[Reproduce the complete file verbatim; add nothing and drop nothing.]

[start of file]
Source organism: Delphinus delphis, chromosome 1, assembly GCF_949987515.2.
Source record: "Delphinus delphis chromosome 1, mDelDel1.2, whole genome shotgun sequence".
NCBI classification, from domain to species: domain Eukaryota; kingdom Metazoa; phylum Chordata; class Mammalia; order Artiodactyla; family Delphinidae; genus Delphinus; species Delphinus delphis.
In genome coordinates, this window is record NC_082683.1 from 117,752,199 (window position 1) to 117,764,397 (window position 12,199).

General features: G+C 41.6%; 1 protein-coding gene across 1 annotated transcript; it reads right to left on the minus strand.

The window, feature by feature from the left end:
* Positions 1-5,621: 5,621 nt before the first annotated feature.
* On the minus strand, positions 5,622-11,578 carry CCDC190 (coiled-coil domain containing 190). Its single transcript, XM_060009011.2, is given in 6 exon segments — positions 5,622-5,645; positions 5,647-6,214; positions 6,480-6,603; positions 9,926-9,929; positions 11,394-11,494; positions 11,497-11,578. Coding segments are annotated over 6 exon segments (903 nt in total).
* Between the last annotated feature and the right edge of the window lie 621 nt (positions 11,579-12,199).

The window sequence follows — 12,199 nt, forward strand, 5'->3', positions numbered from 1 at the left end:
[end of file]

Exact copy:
Source organism: Delphinus delphis, chromosome 1, assembly GCF_949987515.2.
Source record: "Delphinus delphis chromosome 1, mDelDel1.2, whole genome shotgun sequence".
NCBI classification, from domain to species: domain Eukaryota; kingdom Metazoa; phylum Chordata; class Mammalia; order Artiodactyla; family Delphinidae; genus Delphinus; species Delphinus delphis.
In genome coordinates, this window is record NC_082683.1 from 117,752,199 (window position 1) to 117,764,397 (window position 12,199).

General features: G+C 41.6%; 1 protein-coding gene across 1 annotated transcript; it reads right to left on the minus strand.

The window, feature by feature from the left end:
* Positions 1-5,621: 5,621 nt before the first annotated feature.
* On the minus strand, positions 5,622-11,578 carry CCDC190 (coiled-coil domain containing 190). Its single transcript, XM_060009011.2, is given in 6 exon segments — positions 5,622-5,645; positions 5,647-6,214; positions 6,480-6,603; positions 9,926-9,929; positions 11,394-11,494; positions 11,497-11,578. Coding segments are annotated over 6 exon segments (903 nt in total).
* Between the last annotated feature and the right edge of the window lie 621 nt (positions 11,579-12,199).

The window sequence follows — 12,199 nt, forward strand, 5'->3', positions numbered from 1 at the left end: